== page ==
In many case, these centers will provide you with a highly integrated treatment and recovery plan to ensure that you are able to overcome all of these disorders. By integrated, it means that your treatment will be targeted at both the substance use disorder as well as the mental illness. These conditions will be managed simultaneously to ensure that they do not exacerbate each other.
First, you will go through an evaluation and assessment process. This would be designed to screen you for all drug and alcohol abuse problems as well as check if you display some of the signs and symptoms of commonly known mental health disorders.
Once the assessment is completed, the recovery center will help you create a highly personalized and individualized treatment plan. This will be comprised of various integrated treatment modalities to ensure that you are able to overcome your substance abuse and addiction as well as manage the mental illnesses that you were diagnosed with.
Integrated dual diagnosis treatment programs will also offer medically supervised detoxification services at the start of your recovery journey. These services will manage the withdrawal symptoms that arise when you give up the substances that you were abusing. They might also prove useful in managing the drug cravings that you will experience towards the start of your recovery.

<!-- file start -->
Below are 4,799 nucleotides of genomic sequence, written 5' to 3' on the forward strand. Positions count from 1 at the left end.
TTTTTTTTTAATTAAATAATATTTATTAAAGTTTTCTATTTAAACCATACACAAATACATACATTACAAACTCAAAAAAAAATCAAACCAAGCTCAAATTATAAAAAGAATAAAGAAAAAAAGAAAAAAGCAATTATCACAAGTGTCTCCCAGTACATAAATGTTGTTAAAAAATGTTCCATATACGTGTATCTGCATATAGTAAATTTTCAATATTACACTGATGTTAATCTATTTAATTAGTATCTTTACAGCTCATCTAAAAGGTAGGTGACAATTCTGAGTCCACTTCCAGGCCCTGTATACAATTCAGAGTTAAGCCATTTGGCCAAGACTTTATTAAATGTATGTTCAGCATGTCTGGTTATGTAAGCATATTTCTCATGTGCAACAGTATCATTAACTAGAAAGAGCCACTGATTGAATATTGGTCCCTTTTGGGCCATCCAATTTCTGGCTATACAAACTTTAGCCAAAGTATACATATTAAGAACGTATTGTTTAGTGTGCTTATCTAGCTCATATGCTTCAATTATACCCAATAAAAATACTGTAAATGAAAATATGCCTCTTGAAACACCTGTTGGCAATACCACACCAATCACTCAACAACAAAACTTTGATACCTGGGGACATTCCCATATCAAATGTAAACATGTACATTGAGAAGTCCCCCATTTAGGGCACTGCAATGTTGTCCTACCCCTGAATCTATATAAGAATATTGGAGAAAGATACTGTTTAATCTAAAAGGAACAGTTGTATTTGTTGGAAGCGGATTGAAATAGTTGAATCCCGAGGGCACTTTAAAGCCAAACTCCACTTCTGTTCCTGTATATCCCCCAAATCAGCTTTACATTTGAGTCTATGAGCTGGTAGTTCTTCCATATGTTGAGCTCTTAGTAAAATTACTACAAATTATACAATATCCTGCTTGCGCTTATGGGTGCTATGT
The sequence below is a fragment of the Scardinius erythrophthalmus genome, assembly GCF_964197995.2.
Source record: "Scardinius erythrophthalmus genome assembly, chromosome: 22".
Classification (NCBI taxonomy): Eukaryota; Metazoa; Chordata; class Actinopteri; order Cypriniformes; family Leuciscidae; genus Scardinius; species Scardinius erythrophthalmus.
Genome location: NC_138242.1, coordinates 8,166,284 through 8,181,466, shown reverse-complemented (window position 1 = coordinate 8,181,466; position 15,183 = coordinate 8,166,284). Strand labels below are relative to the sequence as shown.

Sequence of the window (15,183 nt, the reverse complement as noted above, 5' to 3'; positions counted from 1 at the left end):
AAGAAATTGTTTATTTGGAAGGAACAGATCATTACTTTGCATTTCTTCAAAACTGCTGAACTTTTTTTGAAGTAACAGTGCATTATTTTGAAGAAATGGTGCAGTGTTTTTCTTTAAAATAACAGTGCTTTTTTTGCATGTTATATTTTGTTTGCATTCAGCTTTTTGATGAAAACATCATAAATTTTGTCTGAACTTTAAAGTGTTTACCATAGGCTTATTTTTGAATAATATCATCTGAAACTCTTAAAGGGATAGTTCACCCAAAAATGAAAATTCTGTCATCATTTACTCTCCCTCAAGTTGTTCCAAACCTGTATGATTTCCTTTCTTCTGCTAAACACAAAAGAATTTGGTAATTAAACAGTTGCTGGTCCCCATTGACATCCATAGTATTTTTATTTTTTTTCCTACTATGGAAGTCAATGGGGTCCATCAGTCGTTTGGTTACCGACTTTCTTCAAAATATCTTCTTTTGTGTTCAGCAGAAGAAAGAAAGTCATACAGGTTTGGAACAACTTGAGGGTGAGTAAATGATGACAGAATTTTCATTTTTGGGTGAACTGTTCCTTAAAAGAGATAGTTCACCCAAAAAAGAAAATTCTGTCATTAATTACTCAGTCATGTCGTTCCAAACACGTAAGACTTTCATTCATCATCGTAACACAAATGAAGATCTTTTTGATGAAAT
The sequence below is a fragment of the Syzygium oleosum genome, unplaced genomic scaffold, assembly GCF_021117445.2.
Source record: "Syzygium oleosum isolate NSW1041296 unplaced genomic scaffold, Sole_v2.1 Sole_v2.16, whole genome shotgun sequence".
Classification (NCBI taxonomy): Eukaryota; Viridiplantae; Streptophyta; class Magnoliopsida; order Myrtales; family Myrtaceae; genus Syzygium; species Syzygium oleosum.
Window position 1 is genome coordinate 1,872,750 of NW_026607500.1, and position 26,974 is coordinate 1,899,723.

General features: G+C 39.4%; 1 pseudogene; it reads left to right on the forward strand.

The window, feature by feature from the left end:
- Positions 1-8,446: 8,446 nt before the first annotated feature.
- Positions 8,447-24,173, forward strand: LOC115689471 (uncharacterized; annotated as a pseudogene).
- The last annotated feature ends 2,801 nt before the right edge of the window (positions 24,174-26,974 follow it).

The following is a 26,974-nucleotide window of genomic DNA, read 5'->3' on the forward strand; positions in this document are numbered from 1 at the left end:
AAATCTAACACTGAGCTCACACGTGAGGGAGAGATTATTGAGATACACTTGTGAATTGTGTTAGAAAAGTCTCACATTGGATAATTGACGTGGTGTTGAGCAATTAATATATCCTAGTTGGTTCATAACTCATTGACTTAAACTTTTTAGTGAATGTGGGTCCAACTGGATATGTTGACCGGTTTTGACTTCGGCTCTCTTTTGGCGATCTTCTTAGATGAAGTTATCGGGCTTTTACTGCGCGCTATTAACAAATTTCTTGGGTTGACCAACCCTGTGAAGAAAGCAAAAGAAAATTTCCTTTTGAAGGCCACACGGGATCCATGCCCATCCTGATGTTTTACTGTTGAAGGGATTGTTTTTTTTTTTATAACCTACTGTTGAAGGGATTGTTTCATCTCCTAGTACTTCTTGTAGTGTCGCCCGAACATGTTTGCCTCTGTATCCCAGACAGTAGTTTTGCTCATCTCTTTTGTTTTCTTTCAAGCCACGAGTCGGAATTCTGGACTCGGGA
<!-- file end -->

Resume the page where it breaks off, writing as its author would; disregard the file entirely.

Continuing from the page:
Detox is important because some of these withdrawal symptoms might turn out to be life-threatening. This is particularly true if you were abusing drugs that cause dangerous symptoms during withdrawal, including substances such as benzodiazepines, opioids, and alcohol.
Examples of these withdrawal symptoms include but are not limited to depression, anxiety, heart palpitations, high fever, insomnia, nausea, vomiting, night sweats, psychosis, seizures.
After the detoxification process, you will be asked to go through inpatient treatment. this way, you will be living in the recovery center so that you can receive the round the clock medical supervision, care, and management services that you need to ensure that you get started on the road to health and wellness.
Today, most integrated dual diagnosis treatment centers offer their programs on an inpatient basis. This is because inpatient treatment is typically considered to be the most successful type of recovery. It can remove you completely from the stress factors that caused you to abuse drugs and drink alcohol as well as struggle with mental illness.
You will also be placed in an environment that is supportive, within a setting where you will be surrounded by other people who understand the pain that comes with struggling with a dual diagnosis - including clients working their way towards recovery as well as treatment and rehabilitation professionals.
However, you can also choose outpatient treatment - although this is recommended after you have already been through an intensive integrated dual diagnosis treatment program. Outpatient rehab in North Dakota can offer you the same services as any inpatient facility, but without requiring you to live at the treatment center.
Learning what treatment is best for you or your loved one is easy. Speak to one of our trained counselors and let them guide you to the best treatment options available for your specific needs.